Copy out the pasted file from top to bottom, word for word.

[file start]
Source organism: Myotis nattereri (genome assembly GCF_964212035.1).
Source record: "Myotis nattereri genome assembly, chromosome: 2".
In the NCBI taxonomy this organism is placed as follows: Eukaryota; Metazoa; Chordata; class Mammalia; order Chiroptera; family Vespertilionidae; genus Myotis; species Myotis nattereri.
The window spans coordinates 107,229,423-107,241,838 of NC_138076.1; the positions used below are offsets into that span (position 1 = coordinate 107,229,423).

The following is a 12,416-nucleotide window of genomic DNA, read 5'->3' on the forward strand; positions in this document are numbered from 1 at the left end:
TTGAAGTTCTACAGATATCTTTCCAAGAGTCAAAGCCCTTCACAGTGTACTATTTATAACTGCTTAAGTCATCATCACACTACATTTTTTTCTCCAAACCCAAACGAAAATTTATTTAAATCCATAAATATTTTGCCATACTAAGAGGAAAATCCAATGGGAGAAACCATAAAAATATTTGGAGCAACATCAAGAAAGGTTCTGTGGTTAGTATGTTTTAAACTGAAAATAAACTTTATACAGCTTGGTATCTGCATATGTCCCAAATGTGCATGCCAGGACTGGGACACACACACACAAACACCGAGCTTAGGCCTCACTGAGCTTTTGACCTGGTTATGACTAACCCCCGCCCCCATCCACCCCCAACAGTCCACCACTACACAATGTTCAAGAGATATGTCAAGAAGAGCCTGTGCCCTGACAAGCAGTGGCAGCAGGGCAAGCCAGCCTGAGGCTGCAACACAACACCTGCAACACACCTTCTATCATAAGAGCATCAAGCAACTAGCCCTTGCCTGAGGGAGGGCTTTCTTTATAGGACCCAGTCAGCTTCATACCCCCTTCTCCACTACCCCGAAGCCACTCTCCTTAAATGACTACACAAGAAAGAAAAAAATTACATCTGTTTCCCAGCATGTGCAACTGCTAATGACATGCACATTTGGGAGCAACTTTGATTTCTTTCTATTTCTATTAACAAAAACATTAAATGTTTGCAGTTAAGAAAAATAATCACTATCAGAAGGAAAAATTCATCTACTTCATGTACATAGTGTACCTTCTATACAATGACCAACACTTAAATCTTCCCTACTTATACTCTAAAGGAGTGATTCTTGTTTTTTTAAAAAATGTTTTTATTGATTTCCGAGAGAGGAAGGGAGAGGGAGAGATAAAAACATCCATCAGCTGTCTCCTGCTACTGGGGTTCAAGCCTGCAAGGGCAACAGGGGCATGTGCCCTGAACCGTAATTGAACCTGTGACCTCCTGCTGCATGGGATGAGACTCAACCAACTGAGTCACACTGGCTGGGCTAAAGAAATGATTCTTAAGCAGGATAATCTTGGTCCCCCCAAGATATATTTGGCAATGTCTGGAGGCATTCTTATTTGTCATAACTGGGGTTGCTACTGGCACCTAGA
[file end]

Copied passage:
Source organism: Myotis nattereri (genome assembly GCF_964212035.1).
Source record: "Myotis nattereri genome assembly, chromosome: 2".
In the NCBI taxonomy this organism is placed as follows: Eukaryota; Metazoa; Chordata; class Mammalia; order Chiroptera; family Vespertilionidae; genus Myotis; species Myotis nattereri.
The window spans coordinates 107,229,423-107,241,838 of NC_138076.1; the positions used below are offsets into that span (position 1 = coordinate 107,229,423).

The following is a 12,416-nucleotide window of genomic DNA, read 5'->3' on the forward strand; positions in this document are numbered from 1 at the left end:
TTGAAGTTCTACAGATATCTTTCCAAGAGTCAAAGCCCTTCACAGTGTACTATTTATAACTGCTTAAGTCATCATCACACTACATTTTTTTCTCCAAACCCAAACGAAAATTTATTTAAATCCATAAATATTTTGCCATACTAAGAGGAAAATCCAATGGGAGAAACCATAAAAATATTTGGAGCAACATCAAGAAAGGTTCTGTGGTTAGTATGTTTTAAACTGAAAATAAACTTTATACAGCTTGGTATCTGCATATGTCCCAAATGTGCATGCCAGGACTGGGACACACACACACAAACACCGAGCTTAGGCCTCACTGAGCTTTTGACCTGGTTATGACTAACCCCCGCCCCCATCCACCCCCAACAGTCCACCACTACACAATGTTCAAGAGATATGTCAAGAAGAGCCTGTGCCCTGACAAGCAGTGGCAGCAGGGCAAGCCAGCCTGAGGCTGCAACACAACACCTGCAACACACCTTCTATCATAAGAGCATCAAGCAACTAGCCCTTGCCTGAGGGAGGGCTTTCTTTATAGGACCCAGTCAGCTTCATACCCCCTTCTCCACTACCCCGAAGCCACTCTCCTTAAATGACTACACAAGAAAGAAAAAAATTACATCTGTTTCCCAGCATGTGCAACTGCTAATGACATGCACATTTGGGAGCAACTTTGATTTCTTTCTATTTCTATTAACAAAAACATTAAATGTTTGCAGTTAAGAAAAATAATCACTATCAGAAGGAAAAATTCATCTACTTCATGTACATAGTGTACCTTCTATACAATGACCAACACTTAAATCTTCCCTACTTATACTCTAAAGGAGTGATTCTTGTTTTTTTAAAAAATGTTTTTATTGATTTCCGAGAGAGGAAGGGAGAGGGAGAGATAAAAACATCCATCAGCTGTCTCCTGCTACTGGGGTTCAAGCCTGCAAGGGCAACAGGGGCATGTGCCCTGAACCGTAATTGAACCTGTGACCTCCTGCTGCATGGGATGAGACTCAACCAACTGAGTCACACTGGCTGGGCTAAAGAAATGATTCTTAAGCAGGATAATCTTGGTCCCCCCAAGATATATTTGGCAATGTCTGGAGGCATTCTTATTTGTCATAACTGGGGTTGCTACTGGCACCTAGA